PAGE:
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Oilers, Rangers, Sabres, Phase 3

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In today’s NHL rumor rundown, Edmonton’s Connor McDavid spoke about the process of the players voting for the 24-team play-in and how it specifically affected the Oilers. Why did the team vote for the format despite it not being in their favor?

One of the teams out as a result of that vote was the Buffalo Sabres whose season ended. Rasmus Ristolainen of the Sabres told media that he assumes he’ll be traded now. And, as a member of one of the seven teams that didn’t make the play-ins or the playoffs, could his trade come sooner than later? Technically, these teams can make deals starting right away.

Finally, there is news from the NHL on Phase 3 of the league’s return to play plan, even though Phase 2 hasn’t technically began yet.

McDavid and Nurse Comment on Oilers Vote

Despite the fact that the approved format hurts the Oilers as much as hurts any of the teams now forced to compete in a play-in game, Connor McDavid noted this is what was best for the league as a whole.

Darnell Nurse & Connor McDavid (Photo Credit: Connor Mah/Flickr)

McDavid said, “Lots of guys had to make sacrifices and the Oilers were part of that. We had a good season and put ourselves in a good spot but we still got to play in the Play-In Round and that’s the way it goes.” Now, if the season resumes, Edmonton has to get past the Chicago Blackhawks.

Ultimately, the Oilers didn’t vote based on what was best for them. He said, “It’s best for the League and guys understood that.”

Darnell Nurse was the Oilers’ team rep in meetings and he explained that the Oilers decided by democracy vote. “There’s no perfect situation here. We want to play and I think we showed that,” he said. He added:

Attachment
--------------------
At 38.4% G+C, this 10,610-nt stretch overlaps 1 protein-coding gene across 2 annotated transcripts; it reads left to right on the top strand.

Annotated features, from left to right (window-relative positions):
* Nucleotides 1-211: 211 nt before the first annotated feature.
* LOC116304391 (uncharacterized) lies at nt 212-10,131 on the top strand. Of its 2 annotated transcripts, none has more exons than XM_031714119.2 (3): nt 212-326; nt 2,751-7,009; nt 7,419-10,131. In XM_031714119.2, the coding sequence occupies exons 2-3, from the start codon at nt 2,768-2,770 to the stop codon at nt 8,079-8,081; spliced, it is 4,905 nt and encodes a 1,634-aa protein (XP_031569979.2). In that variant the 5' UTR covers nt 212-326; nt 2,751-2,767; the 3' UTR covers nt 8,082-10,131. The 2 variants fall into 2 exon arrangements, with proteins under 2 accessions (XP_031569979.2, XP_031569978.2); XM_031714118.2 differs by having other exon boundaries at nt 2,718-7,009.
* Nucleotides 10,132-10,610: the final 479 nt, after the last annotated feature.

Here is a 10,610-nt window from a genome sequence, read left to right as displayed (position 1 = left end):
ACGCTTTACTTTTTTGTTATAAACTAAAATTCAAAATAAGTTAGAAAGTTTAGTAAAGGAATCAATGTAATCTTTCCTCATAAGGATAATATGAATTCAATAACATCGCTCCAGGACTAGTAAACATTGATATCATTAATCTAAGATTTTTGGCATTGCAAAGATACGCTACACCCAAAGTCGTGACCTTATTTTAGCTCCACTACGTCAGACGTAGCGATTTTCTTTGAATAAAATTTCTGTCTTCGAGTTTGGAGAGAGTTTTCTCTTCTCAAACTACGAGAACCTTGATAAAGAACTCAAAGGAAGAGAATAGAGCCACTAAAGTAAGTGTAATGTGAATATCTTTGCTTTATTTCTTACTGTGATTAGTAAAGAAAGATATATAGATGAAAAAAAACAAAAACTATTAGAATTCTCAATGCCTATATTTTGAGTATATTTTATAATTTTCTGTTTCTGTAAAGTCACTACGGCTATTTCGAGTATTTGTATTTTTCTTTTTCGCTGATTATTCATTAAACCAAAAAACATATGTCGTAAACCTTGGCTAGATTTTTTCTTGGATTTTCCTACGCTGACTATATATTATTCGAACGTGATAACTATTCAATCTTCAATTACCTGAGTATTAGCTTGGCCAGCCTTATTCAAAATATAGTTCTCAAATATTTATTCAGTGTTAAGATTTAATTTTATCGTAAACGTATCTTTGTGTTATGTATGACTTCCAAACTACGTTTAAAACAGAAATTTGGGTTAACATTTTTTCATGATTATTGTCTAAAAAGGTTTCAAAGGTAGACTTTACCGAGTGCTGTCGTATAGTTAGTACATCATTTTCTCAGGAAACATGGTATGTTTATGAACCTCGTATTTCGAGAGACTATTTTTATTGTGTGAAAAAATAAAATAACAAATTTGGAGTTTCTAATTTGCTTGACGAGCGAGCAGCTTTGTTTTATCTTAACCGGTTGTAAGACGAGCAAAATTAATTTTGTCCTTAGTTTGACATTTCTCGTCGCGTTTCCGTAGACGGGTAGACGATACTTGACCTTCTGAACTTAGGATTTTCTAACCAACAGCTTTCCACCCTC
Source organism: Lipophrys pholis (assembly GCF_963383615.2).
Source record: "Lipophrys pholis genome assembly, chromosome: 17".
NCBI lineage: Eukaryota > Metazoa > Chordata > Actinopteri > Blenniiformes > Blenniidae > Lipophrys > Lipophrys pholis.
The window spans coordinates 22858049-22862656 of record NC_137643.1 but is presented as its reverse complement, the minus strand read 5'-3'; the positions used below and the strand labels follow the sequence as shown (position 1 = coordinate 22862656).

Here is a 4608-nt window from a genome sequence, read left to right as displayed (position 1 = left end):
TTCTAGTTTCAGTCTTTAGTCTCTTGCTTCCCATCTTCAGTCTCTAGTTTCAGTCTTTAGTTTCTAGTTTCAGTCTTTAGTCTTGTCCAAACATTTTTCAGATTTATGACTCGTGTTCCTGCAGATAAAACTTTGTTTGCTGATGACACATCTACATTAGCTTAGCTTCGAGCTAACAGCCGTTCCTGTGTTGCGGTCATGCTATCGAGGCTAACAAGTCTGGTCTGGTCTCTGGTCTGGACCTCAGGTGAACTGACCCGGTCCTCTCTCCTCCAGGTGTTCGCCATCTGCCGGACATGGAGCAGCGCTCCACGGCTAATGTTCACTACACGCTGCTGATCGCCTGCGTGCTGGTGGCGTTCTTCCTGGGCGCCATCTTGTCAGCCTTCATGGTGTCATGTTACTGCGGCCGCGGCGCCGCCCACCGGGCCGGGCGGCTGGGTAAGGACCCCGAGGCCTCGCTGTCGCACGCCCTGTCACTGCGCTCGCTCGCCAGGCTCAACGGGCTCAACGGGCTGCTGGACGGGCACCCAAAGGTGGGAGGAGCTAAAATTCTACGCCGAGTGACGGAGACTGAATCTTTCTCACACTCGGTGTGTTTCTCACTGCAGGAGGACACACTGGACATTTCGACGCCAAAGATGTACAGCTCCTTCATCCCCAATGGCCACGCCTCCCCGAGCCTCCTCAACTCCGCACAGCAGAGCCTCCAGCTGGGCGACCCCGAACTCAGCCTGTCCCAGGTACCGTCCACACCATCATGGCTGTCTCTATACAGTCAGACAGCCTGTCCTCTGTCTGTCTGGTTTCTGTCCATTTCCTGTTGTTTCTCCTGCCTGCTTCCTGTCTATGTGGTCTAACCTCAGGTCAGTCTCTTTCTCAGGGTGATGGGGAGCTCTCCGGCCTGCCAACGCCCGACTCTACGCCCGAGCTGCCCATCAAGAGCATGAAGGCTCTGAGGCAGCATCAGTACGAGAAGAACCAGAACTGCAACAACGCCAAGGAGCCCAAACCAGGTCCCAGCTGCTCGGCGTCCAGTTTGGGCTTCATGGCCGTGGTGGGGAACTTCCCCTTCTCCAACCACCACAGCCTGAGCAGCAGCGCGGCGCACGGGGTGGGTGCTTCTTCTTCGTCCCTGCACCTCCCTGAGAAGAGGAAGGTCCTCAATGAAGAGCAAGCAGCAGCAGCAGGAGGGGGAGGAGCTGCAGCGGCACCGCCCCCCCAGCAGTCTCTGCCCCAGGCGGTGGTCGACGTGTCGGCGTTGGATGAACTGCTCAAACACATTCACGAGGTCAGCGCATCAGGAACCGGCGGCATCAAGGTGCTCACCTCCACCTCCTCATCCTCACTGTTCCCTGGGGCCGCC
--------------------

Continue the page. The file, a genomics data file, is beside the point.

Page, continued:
“No matter what position you’re in, you got to win every series to get that ultimate goal. We could sit here, complain and hope for a different format but at the end of the day, the Return To Play Committee put together a good format. They worked hard on it and if we have to play an extra series, we’re OK with that.”

Rangers Unsure About Kakko’s Status

Larry Brooks of the New York Post notes that New York Rangers president John Davidson isn’t sure what Kaapo Kakko’s status will be for any games the Rangers play during the pandemic. Like Max Domi of the Montreal Canadiens, Kakko has Type 1 diabetes and that means medical staff may determined it’s not safe to play.

When it comes to playing in the playoffs, Davidson said, they “will listen to science and the medical people.”

Ristolainen Thinks a Trade is a Given

Rasmus Ristolainen spoke with media after confirmation the regular season closed and made a few newsworthy comments. Among them, he told John Vogl of The Athletic, he believes he’ll be “one of the first ones that’s probably going to get traded”.

Rasmus Ristolainen Buffalo Sabres
Rasmus Ristolainen, Buffalo Sabres (Amy Irvin / The Hockey Writers)

Ristolainen has been a part of trade rumors out of Buffalo for a couple of seasons but recently re-upped GM Jason Botterill referred to him as a “core player” for the organization. Obviously, there’s a disconnect there.

If the Sabres do try to trade Ristolainen, some teams will be a bit leery of his advanced stats numbers but he’s a strong defenseman that could do well on a team with some cap room. Risotalinen has two years remaining on his current contract which carries a $5.4 million per season.

 

Phase 3 Set For July?

According to Elliotte Friedman of Sportsnet, the NHL has informed players that Phase 3 of the league’s return to play plan, a three-week training camp, will not start before July 10. This estimate comes without Phase 2 actually having gotten underway yet. Phase 2 is small group workouts, but could being next week.

If mid-July is accurate for a training camp, James Mirtle of The Athletic suggests it could be October before a 2019-20 champion is crowned.

Source:  The Hockey Writers

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Reports: NHL playoffs will take place in Toronto and Edmonton – Stanley Cup of Chowder

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If the NHL playoffs end up happening, it looks like all of the action is going to be north of the border.

Sportsnet reported earlier this afternoon that Edmonton and Toronto have been selected as hub cities, with a formal announcement to come sometime soon.

Other reporters have since confirmed those reports.

The Sportsnet article linked above also makes note of the fact that Elliotte Friedman reported that (sensibly) the Eastern Conference teams will be in Toronto and the Western Conference teams will be in Edmonton.